A fine word

The Holy Father had something good and important to say yesterday:

When we celebrate the Mass, we don’t accomplish a representation of the Last Supper: no, it is not a representation. It is something else: it is the Last Supper itself. It is to really live once more the Passion and the redeeming Death of the Lord. It is a theophany: the Lord is made present on the altar to be offered to the Father for the salvation of the world. We hear or we say, ‘But, I can’t now, I have to go to Mass, I have to go to hear Mass.’ The Mass is not ‘heard’, it is participated in, and it is a participation in this theophany, in this mystery of the presence of the Lord among us.

I loved the first part of this statement, with its laser-like focus on the Mass as a sacrifice (and the word “theophany” really can’t be used often enough), but worried a little about the second part.

This whole idea of “participation” has become the battlefield over which a liturgical war is being fought.

Full, active and conscious participation in the Mass in the Middle Ages

For me, “participation” means prayerful attentiveness to the Mass, joining my prayers with that of the rest of the congregation and the priest in adoration of the Holy Victim, but for various “ultras” this is not good enough; the “Council” mandated a different form of “participation”, one that was “communal” (an idea thoroughly debunked by a cursory reading of Sacrosanctum Concillium, as pointed out by Dom Alcuin Reid).

This form of “communal participation”, with us all subsuming our wills to that of the group (is it just me or does that sound a little Nürnburg Rally?) in practical reality takes the for of reciting responses and hymn singing. I can live with responses and happily used to sing the Missa de Angelis at the main Mass in my youth, but hymns?

Hymns fall into three categories for me:

  1. the un-singable – the tune may be impossibly irregular or may require too large a vocal range
  2. the unconscionable – the lyrics are too drippy or downright heretical or, in the case of “Spirituals”, I find the cultural appropriation too objectionable; and
  3. the ones written by Fr Faber – catchy tunes, orthodox lyrics, easy vocal range, what’s not to like?

But even with a hymn that I like, it isn’t the Mass, it’s a distraction at best.

Sorry Holy Father, this Catholic “hears Mass” when he can, because all of the other stuff distracts from his full, active and conscious participation in the Mass.

This entry was posted in Benedictines, Catholic Music, Church Politics, Liturgy, Mass, Music, Pope Francis I and tagged , , , , , , . Bookmark the permalink.

2 Responses to A fine word

  1. kathleen says:

    Well Raven, I don’t know what others might say about this, but I absolutely agree with every word you say in the article.

    To really participate, in the true sense of the word, at such an amazing event as the re-enactment of the Holy Sacrifice of Our Blessed Lord at Calvary, one can only wish to be invisible, to steep oneself in prayer, adoration and thanksgiving, as one listens to and absorbs each part of the enfolding Sacred Liturgy.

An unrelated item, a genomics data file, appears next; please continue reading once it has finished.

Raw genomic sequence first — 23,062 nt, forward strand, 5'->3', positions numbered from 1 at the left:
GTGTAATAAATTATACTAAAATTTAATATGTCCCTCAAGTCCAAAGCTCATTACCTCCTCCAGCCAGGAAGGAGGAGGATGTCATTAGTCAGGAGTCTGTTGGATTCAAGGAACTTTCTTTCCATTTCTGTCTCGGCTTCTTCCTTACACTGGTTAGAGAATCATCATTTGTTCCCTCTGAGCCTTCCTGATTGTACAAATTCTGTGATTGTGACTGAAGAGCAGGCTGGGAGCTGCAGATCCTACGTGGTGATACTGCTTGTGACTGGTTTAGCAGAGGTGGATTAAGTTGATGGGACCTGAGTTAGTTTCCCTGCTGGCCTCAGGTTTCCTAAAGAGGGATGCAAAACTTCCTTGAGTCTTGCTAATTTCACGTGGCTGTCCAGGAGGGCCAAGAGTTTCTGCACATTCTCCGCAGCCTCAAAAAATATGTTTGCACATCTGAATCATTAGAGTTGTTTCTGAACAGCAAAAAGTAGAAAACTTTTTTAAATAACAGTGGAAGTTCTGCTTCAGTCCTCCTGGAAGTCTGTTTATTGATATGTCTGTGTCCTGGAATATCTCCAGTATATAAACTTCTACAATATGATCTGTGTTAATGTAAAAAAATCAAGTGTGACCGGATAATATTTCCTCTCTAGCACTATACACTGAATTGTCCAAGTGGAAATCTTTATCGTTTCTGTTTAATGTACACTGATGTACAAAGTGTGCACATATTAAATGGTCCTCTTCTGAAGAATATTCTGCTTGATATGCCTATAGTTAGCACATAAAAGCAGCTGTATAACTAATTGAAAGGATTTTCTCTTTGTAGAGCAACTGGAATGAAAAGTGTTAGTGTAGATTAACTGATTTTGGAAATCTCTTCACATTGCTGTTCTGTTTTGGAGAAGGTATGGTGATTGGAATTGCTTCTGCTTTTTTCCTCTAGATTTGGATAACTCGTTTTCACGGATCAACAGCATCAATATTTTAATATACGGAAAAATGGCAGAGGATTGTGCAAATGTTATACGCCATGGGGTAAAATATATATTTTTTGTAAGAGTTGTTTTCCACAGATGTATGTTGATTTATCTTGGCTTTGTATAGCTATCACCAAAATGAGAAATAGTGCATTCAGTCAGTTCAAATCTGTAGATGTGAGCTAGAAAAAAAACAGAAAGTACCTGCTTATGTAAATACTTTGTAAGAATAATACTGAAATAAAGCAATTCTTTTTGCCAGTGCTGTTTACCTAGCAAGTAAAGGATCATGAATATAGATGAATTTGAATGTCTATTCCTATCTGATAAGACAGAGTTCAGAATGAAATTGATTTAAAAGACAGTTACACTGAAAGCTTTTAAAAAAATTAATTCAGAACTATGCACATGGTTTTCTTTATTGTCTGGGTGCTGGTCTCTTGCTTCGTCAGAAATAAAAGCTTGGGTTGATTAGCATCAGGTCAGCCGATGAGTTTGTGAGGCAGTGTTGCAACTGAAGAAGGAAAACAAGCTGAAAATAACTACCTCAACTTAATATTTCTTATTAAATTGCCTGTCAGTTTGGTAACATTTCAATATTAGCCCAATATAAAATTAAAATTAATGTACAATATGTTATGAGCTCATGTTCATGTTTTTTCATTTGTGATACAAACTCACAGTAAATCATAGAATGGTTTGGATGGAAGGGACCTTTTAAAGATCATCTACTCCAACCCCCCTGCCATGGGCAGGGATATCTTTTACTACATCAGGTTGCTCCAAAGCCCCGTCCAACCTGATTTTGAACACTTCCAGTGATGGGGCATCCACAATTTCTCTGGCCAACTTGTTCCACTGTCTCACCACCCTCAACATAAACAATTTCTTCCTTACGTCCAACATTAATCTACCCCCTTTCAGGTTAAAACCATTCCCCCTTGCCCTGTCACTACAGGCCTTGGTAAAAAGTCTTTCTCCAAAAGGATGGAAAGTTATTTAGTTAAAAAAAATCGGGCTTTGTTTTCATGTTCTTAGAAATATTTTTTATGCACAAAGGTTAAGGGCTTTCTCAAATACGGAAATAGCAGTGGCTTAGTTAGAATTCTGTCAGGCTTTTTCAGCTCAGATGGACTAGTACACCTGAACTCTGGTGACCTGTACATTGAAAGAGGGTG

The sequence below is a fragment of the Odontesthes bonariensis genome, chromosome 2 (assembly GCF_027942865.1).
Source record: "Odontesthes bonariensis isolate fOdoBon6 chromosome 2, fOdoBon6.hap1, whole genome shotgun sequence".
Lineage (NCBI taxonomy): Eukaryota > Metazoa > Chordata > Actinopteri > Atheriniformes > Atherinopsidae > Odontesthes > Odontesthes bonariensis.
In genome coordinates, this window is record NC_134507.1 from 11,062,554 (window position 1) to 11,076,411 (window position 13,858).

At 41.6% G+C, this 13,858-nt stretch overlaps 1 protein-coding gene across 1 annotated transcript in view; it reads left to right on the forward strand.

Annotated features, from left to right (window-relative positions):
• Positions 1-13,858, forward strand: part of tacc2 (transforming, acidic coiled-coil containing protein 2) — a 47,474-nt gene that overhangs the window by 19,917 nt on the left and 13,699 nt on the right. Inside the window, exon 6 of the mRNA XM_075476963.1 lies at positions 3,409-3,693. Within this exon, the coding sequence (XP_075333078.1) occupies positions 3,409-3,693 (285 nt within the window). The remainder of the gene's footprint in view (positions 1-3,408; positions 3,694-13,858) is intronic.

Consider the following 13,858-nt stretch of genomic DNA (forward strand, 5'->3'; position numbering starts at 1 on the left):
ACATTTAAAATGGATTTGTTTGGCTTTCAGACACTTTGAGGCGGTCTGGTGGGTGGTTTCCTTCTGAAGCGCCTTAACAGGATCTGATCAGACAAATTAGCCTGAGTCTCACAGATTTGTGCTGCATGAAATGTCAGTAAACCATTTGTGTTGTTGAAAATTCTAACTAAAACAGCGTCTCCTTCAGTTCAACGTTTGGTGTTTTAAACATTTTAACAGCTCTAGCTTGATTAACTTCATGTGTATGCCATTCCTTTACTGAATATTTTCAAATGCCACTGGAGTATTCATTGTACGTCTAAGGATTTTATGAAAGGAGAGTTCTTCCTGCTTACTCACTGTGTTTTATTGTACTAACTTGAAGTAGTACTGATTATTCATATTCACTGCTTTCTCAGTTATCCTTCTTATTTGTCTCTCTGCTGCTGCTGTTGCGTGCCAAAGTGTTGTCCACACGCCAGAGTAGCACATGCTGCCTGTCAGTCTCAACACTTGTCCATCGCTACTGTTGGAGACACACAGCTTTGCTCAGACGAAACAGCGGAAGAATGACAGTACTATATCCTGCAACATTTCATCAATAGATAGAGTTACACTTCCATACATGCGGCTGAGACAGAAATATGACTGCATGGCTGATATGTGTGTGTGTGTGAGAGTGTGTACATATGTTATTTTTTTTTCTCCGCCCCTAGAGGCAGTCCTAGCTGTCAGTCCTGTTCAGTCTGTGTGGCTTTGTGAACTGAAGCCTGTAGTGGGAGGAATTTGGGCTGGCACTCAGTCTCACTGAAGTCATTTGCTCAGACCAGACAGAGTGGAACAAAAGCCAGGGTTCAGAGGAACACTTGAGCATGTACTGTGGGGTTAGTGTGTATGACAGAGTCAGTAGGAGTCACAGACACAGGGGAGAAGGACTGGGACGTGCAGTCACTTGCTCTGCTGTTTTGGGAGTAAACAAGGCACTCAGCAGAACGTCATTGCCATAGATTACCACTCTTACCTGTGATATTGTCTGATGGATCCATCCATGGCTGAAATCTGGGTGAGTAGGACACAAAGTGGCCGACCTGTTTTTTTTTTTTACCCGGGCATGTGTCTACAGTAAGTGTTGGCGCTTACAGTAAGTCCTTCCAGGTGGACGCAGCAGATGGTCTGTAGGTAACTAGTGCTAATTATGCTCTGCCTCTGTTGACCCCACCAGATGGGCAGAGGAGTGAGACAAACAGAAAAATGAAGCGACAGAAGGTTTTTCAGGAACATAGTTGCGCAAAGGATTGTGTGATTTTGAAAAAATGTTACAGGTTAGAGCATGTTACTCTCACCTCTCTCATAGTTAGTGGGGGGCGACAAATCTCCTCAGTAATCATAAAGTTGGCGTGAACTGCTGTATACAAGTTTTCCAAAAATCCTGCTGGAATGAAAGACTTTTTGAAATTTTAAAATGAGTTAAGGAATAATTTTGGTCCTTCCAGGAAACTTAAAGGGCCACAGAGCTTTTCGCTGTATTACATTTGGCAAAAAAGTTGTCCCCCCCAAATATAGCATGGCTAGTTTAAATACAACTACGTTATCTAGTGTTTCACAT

Now how can one do that at most Novus Ordo Masses when there are distractions from start to finish? You would have to have a will of steel, an unsurpassable ability to switch off from everything going on around one, and an admirable holiness to be able to be unaffected by them. Since I’m afraid I fail to fit into any of those elated categories I therefore find not getting distracted during a NO Mass a challenge for me from start to finish.

    I must admit though that it does depend sometimes on the time of day (early Masses being quieter usually) and very much on the priest who is celebrating.

    Before Mass starts one would like to prepare oneself with a few quiet prayers, but the chatter going on all around often makes concentrating on this virtually impossible. After Mass the noise of people greeting one another also makes extra thanksgiving prayers equally difficult! Everyone seems to forget that Our Lord is still there, present in the Tabernacle.
    Then during the Mass we are constantly being called to “come down to Earth” and notice the community around us, especially at that noxious moment of the hand-shaking ritual.

    I want to participate at Mass, but not in the way one participates at a party or as I do when having fun with a group of friends. At Holy Mass I want to participate as an unseen, unheard member of the Church Militant on Earth, who has been undeservedly invited to the greatest event in the world taking place before me. In that way I may be able to grow a little closer to God.


  2. Mimi says:

    Beautiful words from both Raven and Kathleen.


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